God, guns,welfare: conspiracy theories about working class Americans

18 September 2012

10:44 AM

18 September 2012

10:44 AM

Mitt Romney has been caught saying what he really thinks – or in modern journalistic jargon has committed a ‘gaffe’. Serious American commentators believe that his election challenge is all but over after he declared, that 47 per cent of the electorate will vote for Obama no matter what because they were ‘dependent upon government’. They saw themselves as victims, Romney explained. They believed the government had a responsibility to care for them, and that ‘they are entitled to health care, to food, to housing, to you-name-it. ..They will vote for this president no matter what. . . . These are people who pay no income tax.’

To Romney’s mind, poor and working class Americans are the corrupted stooges of the left. Democrat politicians rob the taxpaying middle and upper classes and use the proceeds to buy them off. In return, the lower orders vote for those same Democratic politicians, who in turn give them more of other people’s money, and so the cycle of thieving and suborning continues. Many US conservatives – and many British conservatives – feel that way. The old fear that democracy will allow the poor to fleece property owners has never disappeared. Of course, there is a grain of truth in it. Equally obviously, if a politician blurts out his bad opinion of half his fellow countrymen and women as bluntly as Romney did his party might as well brand ‘loser’ to his forehead, and usher him to the nearest exit.

And yet hold on, in the last presidential election Barack Obama blurted out that to his mind small-town working-class Americans in the Mid-West had turned rightwards because they were ‘bitter’. They had seen their prospects decline and decided to ‘cling to guns or religion or antipathy to people who aren’t like them or anti-immigrant sentiment or anti-trade sentiment as a way to explain their frustrations.’


The media decided that that was a gaffe too. But once again there had to be a little truth in it. Mainstream Republicans and the Tea Party received significant support from working class white Americans in the 2010 Congressional elections.   Meanwhile the notion that, far from being caught in the Democrats’ dependency culture, white working class voters are the dupes of Republican propagandists has a long history on the US left. A few years ago, my old friend Thomas Frank went back to his home state to write What’s the Matter with Kansas . In a voice of baffled indignation, Frank described how he grew up in the wealthy Kansas City suburbs of Leawood and Mission Hills, whose inhabitants had scorned the lower classes. The lower classes had responded. They had risen like lions from their slumber. But their cause, said Frank, and their interests  could not be further apart. Astonishingly, they had risen to support the Republican right.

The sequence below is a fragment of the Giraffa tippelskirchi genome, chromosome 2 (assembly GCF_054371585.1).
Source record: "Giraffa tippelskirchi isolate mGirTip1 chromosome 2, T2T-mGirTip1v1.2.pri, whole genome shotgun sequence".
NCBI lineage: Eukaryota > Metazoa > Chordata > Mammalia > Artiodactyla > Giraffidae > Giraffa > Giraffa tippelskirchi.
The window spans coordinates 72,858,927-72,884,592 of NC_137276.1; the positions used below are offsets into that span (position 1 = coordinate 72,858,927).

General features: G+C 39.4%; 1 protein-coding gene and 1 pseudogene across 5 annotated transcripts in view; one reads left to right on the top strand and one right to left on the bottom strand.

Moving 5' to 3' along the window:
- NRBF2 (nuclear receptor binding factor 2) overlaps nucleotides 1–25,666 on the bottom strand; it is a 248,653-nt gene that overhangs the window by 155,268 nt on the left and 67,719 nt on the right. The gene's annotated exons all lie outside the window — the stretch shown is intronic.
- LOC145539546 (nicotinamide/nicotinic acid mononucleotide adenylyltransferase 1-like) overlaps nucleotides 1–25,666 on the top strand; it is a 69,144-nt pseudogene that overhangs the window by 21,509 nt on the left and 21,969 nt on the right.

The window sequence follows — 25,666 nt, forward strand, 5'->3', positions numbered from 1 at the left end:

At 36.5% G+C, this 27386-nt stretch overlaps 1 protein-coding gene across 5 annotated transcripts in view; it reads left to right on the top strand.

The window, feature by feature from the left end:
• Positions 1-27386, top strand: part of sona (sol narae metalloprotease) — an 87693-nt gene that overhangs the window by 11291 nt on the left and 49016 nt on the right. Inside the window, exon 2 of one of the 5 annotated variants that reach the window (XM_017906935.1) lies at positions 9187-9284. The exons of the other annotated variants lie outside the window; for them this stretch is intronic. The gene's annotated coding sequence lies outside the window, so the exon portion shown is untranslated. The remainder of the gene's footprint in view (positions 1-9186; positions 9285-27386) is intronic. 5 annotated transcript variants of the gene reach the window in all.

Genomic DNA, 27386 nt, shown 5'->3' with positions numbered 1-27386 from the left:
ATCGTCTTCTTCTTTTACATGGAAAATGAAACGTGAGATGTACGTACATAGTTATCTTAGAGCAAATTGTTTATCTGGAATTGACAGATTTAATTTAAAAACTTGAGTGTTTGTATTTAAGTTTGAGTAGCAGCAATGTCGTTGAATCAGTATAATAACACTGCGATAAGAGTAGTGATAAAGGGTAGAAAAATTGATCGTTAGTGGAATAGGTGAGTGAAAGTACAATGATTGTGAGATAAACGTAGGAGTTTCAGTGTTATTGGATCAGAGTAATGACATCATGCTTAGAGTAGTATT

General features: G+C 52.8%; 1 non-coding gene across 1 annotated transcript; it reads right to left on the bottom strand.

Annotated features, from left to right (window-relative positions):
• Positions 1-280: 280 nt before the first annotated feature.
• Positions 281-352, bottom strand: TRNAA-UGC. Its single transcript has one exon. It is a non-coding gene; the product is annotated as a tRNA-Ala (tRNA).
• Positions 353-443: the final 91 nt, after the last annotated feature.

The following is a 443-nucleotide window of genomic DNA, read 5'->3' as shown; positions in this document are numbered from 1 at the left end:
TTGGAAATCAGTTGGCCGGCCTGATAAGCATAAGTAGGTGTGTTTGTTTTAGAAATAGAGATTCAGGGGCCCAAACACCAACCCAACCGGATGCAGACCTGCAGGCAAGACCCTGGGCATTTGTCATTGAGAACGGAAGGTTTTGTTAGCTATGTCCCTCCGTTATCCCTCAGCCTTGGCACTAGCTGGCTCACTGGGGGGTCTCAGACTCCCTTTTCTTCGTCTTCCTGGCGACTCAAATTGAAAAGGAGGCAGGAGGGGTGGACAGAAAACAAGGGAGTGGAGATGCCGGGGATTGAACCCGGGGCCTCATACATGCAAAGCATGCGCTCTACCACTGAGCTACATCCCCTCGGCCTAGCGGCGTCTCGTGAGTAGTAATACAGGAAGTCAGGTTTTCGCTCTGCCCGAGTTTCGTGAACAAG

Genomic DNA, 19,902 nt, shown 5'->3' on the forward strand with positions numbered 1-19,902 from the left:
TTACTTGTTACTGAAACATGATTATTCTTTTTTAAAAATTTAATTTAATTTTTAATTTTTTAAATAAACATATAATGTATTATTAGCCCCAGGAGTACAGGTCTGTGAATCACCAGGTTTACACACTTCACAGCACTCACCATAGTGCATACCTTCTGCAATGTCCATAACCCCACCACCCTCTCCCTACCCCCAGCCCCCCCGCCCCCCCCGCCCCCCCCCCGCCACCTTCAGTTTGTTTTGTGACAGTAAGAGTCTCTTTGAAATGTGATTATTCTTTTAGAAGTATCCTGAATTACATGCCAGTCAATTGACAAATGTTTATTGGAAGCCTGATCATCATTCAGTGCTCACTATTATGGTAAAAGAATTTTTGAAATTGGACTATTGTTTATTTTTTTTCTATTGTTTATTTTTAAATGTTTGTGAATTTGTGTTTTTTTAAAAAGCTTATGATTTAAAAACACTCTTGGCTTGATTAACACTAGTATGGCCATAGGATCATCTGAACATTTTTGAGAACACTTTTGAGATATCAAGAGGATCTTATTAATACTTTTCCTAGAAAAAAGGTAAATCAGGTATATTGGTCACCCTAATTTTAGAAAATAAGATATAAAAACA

‘Americans have experienced a populist uprising that only benefits the people it is supposed to be targeting. In Kansas we merely see an extreme example of this mysterious situation. The angry workers, mighty in their numbers, are marching irresistibly against the arrogant. They are shaking their fists at the sons of privilege. They are laughing at the dainty affectations of the Leawood toffs. They are massing at the gates of Mission Hills, hoisting the black flag, and while the millionaires tremble in their mansions, they are bellowing out their terrifying demands. ‘We are here,’ they scream, ‘to cut your taxes.’’

Well quite. Republicans have been very successful at tapping mistrust of the liberal elite. But the left’s conspiracy theory cannot be wholly true either. If it were, Democrats would always lose in the American heartlands. Yet Pennsylvania and Ohio, the very states whose small towns Obama patronised, look as if they will vote for him in November.

The foreign observer is entitled to be confused.

The American right thinks that the working class have been captured by a dependency culture run by cynical Democrats, even though it wins significant white working class support.

The American left thinks that the working class has been captured by Bible-bashing, gun-toting Republicans who persuade them to vote against their interests, even though it can take that support back.

They cannot both be right. Indeed there are good grounds for thinking that they are equally wrong. It is not just that they regard their fellow citizens as fools or thieves – they have trouble regarding them at all. Elite politicians and commentators appear to look on members of the working class as if they are from another species. They have no instinctive understanding of what moves them. But then what do you expect from a country that talks as if the working class no longer exists, and pretends that nearly everyone is ‘middle-class’ –  most especially when they are not.